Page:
On the flip side, strong readers earn more, vote more, and have more rewarding career opportunities
Chicago, IL (PRWEB) October 13, 2009 -
It's a simple idea, really, but one with a lofty goal. Pick a great book of Mexican short stories, present in it in a variety of ethnically relevant and exciting ways, and restore reading to center of the Latino culture.
That's the approach co-sponsors Boundless Readers and National-Louis University (NLU) are taking for The Big Read 2009, Chicago Style, which was made possible by a grant from The National Endowment for the Arts (NEA). Each year, the NEA awards 268 national nonprofit organizations with grants to host The Big Read programs, and allows them to choose one book from a 30-book selection of U.S. and world literature. Boundless Readers and NLU chose Sun, Stone, and Shadows: 20 Great Mexican Short Stories edited by Jorge F. Hernandez.
Chicago-based Boundless Readers, formerly known as the Rochelle Lee Fund, applied for grant as part of its mission to develop passionate, lifelong readers of children so that they not only know how to read, but read frequently, widely and willingly.
"We're extremely excited about our plans for The Big Read 2009, Chicago Style," says Mary Hicks, Executive Director of Boundless Readers. "Reading for pleasure is on the decline across all age groups and all ethnicities. And the academic, economic, social and political affects are demonstrable," she says. "On the flip side, strong readers earn more, vote more, and have more rewarding career opportunities," she adds. "That why it's so important that we utilize programs like The Big Read to engage parents, through teachers, to become active participants in their children's literacy development."
"We selected Sun, Stone, and Shadows for a number of reasons," says Ana Maria Soto, Executive Director, Latino Initiatives for National-Louis University, which is Boundless Readers' library partner and co-sponsor of The Big Read 2009, Chicago Style. "First, the book, which is available in Spanish-language translation, will have widespread appeal to the Latino community. Second, of the 1.5 million Latinos living in the Chicagoland area, 1.3 million are of Mexican descent making us the largest ethnic group in the Chicago area," she adds.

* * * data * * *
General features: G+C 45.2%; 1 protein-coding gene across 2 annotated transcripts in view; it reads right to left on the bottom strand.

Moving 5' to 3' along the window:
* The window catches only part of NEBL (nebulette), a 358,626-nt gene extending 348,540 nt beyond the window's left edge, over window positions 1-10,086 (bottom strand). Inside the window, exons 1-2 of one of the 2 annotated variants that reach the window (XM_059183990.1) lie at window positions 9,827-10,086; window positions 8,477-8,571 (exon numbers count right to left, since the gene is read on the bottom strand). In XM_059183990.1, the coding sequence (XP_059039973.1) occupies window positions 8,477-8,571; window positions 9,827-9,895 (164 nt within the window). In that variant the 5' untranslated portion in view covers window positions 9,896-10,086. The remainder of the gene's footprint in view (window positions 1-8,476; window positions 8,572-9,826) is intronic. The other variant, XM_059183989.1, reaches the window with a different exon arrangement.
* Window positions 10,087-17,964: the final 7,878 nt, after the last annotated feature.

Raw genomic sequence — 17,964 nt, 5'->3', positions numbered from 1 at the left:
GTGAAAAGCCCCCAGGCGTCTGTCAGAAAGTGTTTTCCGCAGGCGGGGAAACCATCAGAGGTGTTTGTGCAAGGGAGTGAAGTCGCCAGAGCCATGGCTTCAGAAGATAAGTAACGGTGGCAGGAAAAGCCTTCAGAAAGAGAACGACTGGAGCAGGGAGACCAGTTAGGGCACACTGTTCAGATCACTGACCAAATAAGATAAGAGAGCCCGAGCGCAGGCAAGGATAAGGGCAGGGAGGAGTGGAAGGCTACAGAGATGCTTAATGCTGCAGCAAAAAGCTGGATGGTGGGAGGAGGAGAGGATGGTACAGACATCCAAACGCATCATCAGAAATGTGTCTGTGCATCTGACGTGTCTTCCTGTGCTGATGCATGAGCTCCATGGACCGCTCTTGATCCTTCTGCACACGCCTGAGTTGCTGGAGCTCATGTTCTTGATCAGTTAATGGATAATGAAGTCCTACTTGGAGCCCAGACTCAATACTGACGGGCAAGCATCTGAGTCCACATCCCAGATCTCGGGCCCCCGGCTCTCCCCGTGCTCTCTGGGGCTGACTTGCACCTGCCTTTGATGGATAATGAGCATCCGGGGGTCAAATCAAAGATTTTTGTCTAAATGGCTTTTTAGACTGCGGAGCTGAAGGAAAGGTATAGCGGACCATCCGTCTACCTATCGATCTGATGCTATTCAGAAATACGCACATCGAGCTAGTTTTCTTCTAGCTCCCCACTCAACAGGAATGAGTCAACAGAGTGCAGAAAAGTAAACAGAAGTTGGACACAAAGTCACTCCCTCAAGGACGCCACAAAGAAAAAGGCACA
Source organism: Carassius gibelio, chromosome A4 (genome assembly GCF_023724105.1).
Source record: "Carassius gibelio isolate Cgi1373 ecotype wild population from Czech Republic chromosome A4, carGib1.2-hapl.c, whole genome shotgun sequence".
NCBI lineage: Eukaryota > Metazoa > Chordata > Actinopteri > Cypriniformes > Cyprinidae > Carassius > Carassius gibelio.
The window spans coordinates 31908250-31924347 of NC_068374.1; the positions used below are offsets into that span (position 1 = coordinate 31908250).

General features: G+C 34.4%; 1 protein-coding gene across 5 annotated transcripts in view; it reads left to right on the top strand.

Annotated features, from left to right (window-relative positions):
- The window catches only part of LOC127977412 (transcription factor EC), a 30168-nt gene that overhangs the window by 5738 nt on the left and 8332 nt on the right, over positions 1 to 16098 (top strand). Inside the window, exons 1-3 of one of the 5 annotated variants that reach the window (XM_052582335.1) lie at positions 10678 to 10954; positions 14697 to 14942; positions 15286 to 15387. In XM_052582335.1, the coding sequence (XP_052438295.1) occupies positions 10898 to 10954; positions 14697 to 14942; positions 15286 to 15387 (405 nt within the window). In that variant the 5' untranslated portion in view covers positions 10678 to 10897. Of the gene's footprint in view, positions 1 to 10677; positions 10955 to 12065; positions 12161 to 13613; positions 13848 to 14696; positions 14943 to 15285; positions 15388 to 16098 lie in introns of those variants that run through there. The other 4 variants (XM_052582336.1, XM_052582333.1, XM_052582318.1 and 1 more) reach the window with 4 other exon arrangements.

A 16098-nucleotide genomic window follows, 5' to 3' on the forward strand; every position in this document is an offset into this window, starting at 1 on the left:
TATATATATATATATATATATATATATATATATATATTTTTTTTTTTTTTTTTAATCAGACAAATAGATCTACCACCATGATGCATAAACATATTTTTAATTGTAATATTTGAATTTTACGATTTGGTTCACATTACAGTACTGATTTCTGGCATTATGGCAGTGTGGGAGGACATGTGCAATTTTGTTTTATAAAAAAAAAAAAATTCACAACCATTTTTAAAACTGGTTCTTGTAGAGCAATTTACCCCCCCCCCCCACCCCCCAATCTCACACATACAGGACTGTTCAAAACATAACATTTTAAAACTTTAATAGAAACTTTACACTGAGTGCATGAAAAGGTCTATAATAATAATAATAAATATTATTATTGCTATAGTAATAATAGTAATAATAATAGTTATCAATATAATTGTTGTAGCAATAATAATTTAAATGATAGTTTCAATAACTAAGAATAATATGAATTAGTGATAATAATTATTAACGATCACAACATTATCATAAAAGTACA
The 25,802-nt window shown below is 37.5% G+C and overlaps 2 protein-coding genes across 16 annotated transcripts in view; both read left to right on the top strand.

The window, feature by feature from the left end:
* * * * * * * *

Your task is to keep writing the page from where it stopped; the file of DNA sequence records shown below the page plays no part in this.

According to Soto, The Big Read 2009, Chicago Style, is closely tied to NLU's landmark Proyecto Comunidad initiative to create the next generation of Latino school, civic and business leaders by strategically removing barriers often found on the path to higher education. "Our population is expected to double over the next 30 years, and as we continue to grow in numbers, we must continue to make education a top priority," says Soto.
The Big Read 2009, Chicago Style, will launch on Oct. 22, 2009 with a Kick-Off Celebration at NLU Chicago campus. Open to the public, the celebration will bring together all who support the initiative. The NLU Library's The Americas Collection, the collected works of bilingual, Spanish and Latino-themed children's and young adult books, will be on display; America Baita folk dancers will perform; and La Justicia will cater. Ambassador Manuel Rodriguez-Arriaga, Consul General of Mexico from the Chicago Mexican Consulate, will be among local dignitaries attending and providing remarks.